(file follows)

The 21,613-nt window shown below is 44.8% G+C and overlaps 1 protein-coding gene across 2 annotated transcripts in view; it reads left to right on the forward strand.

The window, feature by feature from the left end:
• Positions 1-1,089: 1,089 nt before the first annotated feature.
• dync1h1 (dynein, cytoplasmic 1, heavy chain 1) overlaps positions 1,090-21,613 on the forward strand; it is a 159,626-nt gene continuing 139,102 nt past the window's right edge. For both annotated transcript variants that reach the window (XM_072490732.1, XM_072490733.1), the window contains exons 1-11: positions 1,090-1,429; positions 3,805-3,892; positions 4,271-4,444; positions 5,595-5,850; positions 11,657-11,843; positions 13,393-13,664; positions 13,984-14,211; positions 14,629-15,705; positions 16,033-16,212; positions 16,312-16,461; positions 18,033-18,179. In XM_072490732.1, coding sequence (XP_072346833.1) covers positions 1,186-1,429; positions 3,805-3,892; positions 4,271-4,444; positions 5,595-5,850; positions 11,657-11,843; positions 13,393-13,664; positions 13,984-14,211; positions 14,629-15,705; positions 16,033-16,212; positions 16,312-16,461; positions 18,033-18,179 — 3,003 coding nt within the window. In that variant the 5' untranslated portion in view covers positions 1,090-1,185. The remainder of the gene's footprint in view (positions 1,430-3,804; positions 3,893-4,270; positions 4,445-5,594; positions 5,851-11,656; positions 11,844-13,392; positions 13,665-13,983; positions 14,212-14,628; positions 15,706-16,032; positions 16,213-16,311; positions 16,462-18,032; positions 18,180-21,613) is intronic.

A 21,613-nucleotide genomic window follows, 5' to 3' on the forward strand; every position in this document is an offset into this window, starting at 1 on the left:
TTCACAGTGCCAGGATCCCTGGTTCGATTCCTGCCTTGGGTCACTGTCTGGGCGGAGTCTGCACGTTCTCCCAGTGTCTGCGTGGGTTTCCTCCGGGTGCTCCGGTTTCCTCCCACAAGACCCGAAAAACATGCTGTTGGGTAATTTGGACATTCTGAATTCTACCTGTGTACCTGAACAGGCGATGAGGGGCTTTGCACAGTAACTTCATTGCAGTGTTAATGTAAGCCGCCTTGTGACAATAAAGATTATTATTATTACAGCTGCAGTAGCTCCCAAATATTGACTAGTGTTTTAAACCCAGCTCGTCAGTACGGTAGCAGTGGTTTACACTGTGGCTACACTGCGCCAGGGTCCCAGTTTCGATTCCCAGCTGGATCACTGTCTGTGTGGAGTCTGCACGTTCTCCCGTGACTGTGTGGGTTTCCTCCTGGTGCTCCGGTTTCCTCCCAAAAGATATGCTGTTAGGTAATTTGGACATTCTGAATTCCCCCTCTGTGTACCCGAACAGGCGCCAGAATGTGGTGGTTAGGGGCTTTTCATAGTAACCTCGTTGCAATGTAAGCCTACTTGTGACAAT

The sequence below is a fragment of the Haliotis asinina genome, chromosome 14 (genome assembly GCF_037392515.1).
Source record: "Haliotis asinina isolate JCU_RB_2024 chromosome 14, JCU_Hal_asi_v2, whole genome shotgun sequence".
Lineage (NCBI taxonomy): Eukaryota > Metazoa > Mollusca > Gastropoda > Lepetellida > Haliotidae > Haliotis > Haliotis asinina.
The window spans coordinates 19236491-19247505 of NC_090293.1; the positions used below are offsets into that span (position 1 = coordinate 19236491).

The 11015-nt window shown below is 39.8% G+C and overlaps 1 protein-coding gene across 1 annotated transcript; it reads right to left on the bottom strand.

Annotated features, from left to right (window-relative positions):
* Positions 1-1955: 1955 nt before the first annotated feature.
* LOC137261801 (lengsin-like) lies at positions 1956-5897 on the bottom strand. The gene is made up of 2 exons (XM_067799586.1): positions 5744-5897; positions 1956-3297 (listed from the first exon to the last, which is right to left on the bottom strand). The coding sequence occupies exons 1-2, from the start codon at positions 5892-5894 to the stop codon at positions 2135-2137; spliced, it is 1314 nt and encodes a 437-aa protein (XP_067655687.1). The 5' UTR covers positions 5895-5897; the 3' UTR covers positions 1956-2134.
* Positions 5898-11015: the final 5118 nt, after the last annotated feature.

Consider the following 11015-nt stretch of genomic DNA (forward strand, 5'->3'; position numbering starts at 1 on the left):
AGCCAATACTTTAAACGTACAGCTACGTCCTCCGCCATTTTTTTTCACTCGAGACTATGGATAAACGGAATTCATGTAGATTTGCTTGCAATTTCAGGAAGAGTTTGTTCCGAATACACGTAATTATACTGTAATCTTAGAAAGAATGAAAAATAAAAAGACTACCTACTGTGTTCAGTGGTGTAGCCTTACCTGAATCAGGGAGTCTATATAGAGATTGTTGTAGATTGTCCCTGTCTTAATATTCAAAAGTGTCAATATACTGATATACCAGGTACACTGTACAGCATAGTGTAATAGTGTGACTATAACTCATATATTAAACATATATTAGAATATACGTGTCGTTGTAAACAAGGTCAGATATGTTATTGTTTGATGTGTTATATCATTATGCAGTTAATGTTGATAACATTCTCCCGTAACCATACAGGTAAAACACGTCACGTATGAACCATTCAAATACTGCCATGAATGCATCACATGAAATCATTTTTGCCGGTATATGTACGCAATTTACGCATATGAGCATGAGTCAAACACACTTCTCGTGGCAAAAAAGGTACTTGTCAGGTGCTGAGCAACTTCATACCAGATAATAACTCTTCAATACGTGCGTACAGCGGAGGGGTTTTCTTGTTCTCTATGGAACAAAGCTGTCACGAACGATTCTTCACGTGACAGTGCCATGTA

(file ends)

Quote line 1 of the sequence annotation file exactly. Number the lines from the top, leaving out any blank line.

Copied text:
The 21,613-nt window shown below is 44.8% G+C and overlaps 1 protein-coding gene across 2 annotated transcripts in view; it reads left to right on the forward strand.